black pepper

Montreal Sausage à la Brasserie T!

Pork shoulder, pork fat back, duck gizzards, white wine, nitrite salt, black pepper and hog casings

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‘Tis the season for sausage making and since Melissa gave me sausage-making supplies for Christmas, I figured it was time to try this recipe! Having never made sausage before, I had to do a lot of research into the proper methodology and did some trial runs with different sausage recipes. The first (and most frustrating task for this particular recipe) was to find a large quantity of duck gizzard. I had only ever encountered duck gizzard as part of that package of giblets in a frozen duck and had never consumed them! Melissa and I went to a number of likely places to try to find this (a few Asian/international markets), but ultimately we came up empty handed. As a result, we had to use the package of giblets from our Christmas duck (there’s been a slight delay in writing up this post!).

The book mentions that their recipe is based on the classic Toulouse sausage, so we decided it would be fun to make the classic Toulouse sausage in addition to the Toqué version to compare them side by side. The recipe we used for the Toulouse sausage we took from the Fatted Calf’s cookbook, In the Charcuterie. There are quite a few notable differences, so we were excited to see how the Toqué version stacked up against the original!

Toqué Toulouse
Pork shoulder/neck
Pork picnic or shoulder
Pork fat back
White wine
Duck gizzard
Black pepper
Course Salt
Cloves
Nutmeg
Allspice berries
Minced Garlic
Nitrite Salt

I first made a call to my butcher to set aside some pork fat back and pork shoulder, which I cut up into manageable chunks and stored in the fridge.

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Next, for the Toulouse sausage, we ground up some cloves, garlic, allspice berries, nutmeg, and black pepper in a mortar and pestle.

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After portioning the meat and fat into 2 portions, we added white wine to one, and the spice blend to the other.

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The next step was to fully incorporate the spices and wine and then allow for them to sit in the fridge overnight. For the Toqué sausage, we cooked the duck giblets in what the book refers to as “Tub o’ Duck Fat”. This was made back in the Quail Confit recipe and involved cooking duck fat with a mirepoix, which we have since stored in the freezer.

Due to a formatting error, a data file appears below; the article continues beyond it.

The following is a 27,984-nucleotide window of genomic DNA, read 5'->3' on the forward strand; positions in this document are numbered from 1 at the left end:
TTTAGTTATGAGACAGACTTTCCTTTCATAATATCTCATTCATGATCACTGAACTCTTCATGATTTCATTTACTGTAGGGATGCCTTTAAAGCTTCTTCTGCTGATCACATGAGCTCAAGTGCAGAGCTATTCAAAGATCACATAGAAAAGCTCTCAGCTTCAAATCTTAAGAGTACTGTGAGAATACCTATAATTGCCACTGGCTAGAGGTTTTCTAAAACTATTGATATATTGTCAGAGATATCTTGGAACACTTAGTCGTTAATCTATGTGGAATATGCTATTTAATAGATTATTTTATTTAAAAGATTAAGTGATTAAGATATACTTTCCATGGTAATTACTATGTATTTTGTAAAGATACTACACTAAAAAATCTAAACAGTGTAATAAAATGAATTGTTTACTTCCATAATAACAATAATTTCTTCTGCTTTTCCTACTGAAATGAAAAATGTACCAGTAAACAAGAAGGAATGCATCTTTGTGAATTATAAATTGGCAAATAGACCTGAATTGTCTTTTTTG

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Finally, we chopped the giblets into uniformly sized cubes and incorporated it with the white wine pork combination.

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After allowing the mixtures a few minutes to cool in the freezer, we started the process of grinding the meat. We tried making sausage earlier and found that this significantly improves the texture of the resulting sausage.

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The ground meat was then mixed with the dough hook attachment for the stand mixer until we observed a homogeneous mixture.

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I think the most difficult part of this process is just feeding the sausage casing onto the nozzle of the stuffing attachment. The actual process of stuffing the sausage was surprisingly quick and painless (I employed Melissa to man the plunger so I could ensure the sausages were stuffed properly). This really is a two-person job!

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After all the stuffing was done for both batches of sausage, I portioned out the sausages using a piece of butcher’s twine as a reference.

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Finally, I made sure to prick each sausage on both sides to allow excess air out. This minimizes the risk of experiencing an “exploding sausage”, something I hear is quite unpleasant!

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When all was said and done, I tried both sausages side by side. To prepare them, I boiled them for approximately 5 minutes, pan-fried them until golden and served them with a wild rice blend with tomatoes and green onions.

I really enjoyed both sausages, but I have to give my vote to the Toqué sausage! Despite its markedly simpler recipe, the salty, iron-y flavors made this an instant favorite of mine. It’s possible that I portioned too much garlic into the Toulouse recipe because I found it to be a little too strong for my taste.

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This experience has taught me a few things:

  1. Put the meat in the fridge/freezer before starting the grinding or stuffing processes! This will ensure the texture is not mealy.
  2. Making sausage is a technique intensive activity and requires a little bit of practice before making large batches.
  3. Apparently there is a “sausage making season”, which falls shortly after Christmas where your general grocery store will sell large quantities of pork shoulder, pork leg, and other favorites! At this time, our store also carried hog casings, beef casings, curing salt, and everything else we could possibly need!

After having made quite a few batches of sausage and stocking my freezer to its capacity, I’ve decided this is something I want to keep making and (once I deplete my current supply) will be trying some recipes for rabbit, duck, and other pork sausages in the near future!

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